Bus Safety Reporting

Meeting: 
MQT on 2017-11-16
Session date: 
November 16, 2017
Reference: 
2017/4243
Question By: 
Keith Prince
Organisation: 
GLA Conservatives
Asked Of: 
The Mayor

Question

Page 1 of the Q1 London Buses Safety Dashboard found on the TfL website states "A fatal incident during the Westminster Bridge terrorist attack on 22 March 2017 is excluded from bus operational safety data."  Given that the Coroner's Report for this tragic incident has yet to be published, do you consider TfL's decision to exclude this incident as premature?  Hasn't the Putney Bridge incident demonstrated that preventative action is possible?

Answer

Answer for Bus Safety Reporting

Answer for Bus Safety Reporting

Answered By: 
The Mayor

The Putney Bridge incident you mention was under widely differing circumstances where a woman was knocked into the path of a bus and the driver was free from extreme distractions and able to avoid the pedestrian safely. The woman involved did not sustain any injuries from the bus.

The safety incident system that Transport for London (TfL) uses to record personal injuries on the bus network lists incidents under two categories: road traffic collisions and medical fatalities. As far as I am aware, this is the first time someone has been injured in an incident involving a London bus while trying to escape a terrorist attack.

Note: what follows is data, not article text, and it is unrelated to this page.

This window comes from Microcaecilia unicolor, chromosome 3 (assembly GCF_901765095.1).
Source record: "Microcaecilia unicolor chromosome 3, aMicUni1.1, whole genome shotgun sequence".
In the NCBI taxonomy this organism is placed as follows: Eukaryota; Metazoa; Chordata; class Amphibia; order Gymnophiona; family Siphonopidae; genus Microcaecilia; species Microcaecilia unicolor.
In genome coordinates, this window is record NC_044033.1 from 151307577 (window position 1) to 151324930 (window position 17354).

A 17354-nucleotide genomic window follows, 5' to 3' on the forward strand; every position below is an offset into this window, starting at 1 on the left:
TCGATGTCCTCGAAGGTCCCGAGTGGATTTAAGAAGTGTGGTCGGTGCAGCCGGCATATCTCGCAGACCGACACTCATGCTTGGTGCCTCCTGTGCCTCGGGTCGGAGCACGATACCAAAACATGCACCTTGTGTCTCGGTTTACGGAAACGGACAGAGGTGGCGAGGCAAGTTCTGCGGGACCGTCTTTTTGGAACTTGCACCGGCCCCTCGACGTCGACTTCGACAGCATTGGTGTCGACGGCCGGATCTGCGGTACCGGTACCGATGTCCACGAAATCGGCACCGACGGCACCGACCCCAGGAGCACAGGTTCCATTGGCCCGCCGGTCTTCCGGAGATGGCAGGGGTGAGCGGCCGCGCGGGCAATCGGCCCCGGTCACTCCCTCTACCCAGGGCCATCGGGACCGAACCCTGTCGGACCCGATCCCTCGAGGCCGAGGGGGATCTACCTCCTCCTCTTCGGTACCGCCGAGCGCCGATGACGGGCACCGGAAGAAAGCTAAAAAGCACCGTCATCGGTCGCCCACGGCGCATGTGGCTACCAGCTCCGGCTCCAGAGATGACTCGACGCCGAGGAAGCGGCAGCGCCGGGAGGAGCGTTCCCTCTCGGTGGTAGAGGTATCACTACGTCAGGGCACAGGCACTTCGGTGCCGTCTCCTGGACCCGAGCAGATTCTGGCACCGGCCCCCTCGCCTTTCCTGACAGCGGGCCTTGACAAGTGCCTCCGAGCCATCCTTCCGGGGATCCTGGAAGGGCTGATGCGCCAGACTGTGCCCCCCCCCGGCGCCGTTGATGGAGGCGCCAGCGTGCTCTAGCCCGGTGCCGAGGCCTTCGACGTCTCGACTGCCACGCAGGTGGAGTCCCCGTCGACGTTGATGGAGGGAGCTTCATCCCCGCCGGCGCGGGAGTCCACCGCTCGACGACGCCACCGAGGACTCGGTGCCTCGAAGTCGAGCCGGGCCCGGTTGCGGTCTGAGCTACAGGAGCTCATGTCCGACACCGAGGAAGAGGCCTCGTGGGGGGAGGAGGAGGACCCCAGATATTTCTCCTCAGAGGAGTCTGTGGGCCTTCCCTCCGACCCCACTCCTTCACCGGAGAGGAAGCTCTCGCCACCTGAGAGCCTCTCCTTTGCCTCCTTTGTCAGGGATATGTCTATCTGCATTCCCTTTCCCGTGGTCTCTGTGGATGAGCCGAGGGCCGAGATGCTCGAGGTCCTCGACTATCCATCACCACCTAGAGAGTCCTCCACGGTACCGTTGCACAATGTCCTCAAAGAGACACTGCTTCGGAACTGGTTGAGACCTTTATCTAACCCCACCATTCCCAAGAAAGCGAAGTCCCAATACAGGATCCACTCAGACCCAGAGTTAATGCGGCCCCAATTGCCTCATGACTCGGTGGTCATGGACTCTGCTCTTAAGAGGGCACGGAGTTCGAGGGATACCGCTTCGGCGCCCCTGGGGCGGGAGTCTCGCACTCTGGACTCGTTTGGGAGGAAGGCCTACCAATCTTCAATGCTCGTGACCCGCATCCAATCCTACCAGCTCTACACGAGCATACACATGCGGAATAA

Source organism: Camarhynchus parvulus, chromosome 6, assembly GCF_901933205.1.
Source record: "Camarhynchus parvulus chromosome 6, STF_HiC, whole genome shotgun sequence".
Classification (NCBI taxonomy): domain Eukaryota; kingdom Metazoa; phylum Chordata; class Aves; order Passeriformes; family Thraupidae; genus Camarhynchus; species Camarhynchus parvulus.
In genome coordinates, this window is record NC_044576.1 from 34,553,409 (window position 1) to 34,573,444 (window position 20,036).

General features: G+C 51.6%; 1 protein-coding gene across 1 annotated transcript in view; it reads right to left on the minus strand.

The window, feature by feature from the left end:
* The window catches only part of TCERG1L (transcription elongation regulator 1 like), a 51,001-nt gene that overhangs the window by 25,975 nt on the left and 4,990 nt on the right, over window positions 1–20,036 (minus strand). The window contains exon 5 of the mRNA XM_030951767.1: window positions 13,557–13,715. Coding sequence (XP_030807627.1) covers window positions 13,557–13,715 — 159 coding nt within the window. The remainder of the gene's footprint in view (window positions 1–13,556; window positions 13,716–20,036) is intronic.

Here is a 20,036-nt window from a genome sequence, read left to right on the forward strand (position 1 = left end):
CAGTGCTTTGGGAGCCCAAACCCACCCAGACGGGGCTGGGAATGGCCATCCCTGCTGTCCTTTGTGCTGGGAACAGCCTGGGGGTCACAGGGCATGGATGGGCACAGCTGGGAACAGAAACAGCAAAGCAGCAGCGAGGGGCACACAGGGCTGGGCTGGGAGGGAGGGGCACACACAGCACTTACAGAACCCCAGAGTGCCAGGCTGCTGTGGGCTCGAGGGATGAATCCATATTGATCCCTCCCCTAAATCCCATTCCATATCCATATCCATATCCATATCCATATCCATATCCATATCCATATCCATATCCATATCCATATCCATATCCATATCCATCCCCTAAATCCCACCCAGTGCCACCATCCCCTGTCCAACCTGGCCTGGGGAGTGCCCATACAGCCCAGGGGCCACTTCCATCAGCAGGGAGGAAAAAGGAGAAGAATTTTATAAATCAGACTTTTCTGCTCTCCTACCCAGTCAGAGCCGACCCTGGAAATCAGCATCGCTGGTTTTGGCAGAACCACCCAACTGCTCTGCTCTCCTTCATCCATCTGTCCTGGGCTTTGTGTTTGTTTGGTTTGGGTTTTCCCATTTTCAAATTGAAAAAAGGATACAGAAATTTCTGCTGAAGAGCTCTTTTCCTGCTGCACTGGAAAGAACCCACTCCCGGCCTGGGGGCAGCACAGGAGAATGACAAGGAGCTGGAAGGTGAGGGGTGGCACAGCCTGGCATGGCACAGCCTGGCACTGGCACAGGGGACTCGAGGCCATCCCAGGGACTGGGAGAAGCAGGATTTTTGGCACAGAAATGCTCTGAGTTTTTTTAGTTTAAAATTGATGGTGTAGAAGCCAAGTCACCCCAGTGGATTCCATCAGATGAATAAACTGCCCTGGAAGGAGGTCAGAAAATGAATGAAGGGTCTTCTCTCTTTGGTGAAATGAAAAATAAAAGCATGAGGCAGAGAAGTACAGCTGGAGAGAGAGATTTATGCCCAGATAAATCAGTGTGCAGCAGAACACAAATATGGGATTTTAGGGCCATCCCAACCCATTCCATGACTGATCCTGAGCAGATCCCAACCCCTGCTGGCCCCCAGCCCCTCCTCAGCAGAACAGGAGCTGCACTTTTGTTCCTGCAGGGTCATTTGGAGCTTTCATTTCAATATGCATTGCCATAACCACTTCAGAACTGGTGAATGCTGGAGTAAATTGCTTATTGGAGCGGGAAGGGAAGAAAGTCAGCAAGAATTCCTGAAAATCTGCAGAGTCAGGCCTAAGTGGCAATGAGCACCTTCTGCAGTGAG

The purpose of the dashboard is to capture bus road safety events where TfL might be able to affect the outcome. Terrorism incidents are treated separately as they are outside of TfL's control. They are mentioned in the commentary for transparency but excluded from the road safety figures as they are unconnected to bus operational safety data. This was also the case for the July 2007 terrorist attack. 

As part of TfL's Bus Safety Programme, a new Bus Safety Standard for London is being developed that will seek to harness the technologies and design innovations that will deliver the greatest casualty reductions. This includes trialling preventive technologies such as autonomous emergency braking to see if a new generation of London buses can brake safely and more quickly than a driver if they detect a person or object coming into their path.